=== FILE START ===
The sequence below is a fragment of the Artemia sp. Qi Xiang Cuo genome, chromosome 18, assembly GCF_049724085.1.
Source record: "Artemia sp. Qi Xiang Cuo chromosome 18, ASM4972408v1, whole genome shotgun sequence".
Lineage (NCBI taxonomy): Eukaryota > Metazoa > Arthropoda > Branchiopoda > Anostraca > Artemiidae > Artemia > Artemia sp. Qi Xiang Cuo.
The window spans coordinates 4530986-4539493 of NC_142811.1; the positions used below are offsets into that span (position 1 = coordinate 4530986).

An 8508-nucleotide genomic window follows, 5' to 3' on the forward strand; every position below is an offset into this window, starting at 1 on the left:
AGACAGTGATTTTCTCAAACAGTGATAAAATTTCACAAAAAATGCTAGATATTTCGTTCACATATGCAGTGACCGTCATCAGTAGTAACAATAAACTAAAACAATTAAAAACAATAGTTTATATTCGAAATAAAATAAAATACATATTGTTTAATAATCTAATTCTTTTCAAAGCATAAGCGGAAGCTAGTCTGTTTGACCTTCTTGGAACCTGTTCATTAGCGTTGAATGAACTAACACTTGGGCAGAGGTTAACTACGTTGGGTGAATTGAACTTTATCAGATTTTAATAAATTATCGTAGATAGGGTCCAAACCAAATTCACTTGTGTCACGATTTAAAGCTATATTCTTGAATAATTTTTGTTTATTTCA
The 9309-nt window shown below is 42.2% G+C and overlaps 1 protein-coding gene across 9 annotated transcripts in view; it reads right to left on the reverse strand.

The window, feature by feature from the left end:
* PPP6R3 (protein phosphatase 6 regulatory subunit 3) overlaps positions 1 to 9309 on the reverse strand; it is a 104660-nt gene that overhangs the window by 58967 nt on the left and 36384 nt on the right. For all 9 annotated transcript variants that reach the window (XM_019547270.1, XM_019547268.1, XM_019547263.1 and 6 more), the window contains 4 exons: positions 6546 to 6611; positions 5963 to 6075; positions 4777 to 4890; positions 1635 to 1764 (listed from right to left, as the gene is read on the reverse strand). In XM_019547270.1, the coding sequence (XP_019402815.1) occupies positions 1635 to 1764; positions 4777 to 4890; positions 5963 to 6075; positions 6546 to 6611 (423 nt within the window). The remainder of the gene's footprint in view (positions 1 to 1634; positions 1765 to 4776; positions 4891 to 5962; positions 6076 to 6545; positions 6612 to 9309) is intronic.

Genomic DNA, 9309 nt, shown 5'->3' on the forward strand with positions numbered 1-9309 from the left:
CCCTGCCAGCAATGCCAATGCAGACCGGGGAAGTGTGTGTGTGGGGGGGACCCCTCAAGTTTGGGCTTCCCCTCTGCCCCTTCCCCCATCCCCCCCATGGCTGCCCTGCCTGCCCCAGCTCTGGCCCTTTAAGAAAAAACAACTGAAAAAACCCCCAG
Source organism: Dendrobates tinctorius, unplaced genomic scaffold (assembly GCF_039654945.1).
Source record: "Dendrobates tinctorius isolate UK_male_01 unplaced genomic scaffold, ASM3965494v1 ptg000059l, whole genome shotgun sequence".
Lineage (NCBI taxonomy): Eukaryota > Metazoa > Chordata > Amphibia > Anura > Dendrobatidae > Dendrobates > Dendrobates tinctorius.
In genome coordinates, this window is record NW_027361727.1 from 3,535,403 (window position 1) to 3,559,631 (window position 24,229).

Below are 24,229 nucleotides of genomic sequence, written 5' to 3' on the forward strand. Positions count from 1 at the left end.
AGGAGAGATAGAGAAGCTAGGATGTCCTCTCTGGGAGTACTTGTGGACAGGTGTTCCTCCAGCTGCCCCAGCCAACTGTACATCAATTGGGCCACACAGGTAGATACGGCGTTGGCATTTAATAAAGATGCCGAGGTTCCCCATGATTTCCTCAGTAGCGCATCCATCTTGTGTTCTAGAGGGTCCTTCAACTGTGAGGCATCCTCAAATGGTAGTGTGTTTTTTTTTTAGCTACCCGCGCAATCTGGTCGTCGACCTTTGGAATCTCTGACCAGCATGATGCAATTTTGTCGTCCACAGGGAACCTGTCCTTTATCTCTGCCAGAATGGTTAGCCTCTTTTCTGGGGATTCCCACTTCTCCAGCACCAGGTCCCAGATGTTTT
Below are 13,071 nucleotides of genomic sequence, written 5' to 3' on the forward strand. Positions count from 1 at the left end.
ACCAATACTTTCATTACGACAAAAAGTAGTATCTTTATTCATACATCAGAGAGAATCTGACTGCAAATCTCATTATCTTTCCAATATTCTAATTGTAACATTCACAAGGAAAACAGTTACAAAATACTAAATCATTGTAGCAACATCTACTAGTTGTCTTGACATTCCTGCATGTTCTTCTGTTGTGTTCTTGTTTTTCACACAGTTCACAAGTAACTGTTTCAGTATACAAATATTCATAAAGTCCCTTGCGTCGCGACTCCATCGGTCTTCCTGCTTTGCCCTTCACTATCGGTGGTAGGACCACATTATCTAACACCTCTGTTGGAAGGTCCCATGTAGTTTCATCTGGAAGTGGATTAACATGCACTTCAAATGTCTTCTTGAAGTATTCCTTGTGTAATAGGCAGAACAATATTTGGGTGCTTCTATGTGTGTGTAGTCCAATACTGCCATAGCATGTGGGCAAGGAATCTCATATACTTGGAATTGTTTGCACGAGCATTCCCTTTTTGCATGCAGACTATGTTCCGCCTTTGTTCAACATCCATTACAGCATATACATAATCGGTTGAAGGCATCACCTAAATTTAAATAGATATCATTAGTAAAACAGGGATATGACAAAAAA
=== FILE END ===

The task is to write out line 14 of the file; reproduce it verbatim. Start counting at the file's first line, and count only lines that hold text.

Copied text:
Lineage (NCBI taxonomy): Eukaryota > Metazoa > Chordata > Amphibia > Anura > Dendrobatidae > Dendrobates > Dendrobates tinctorius.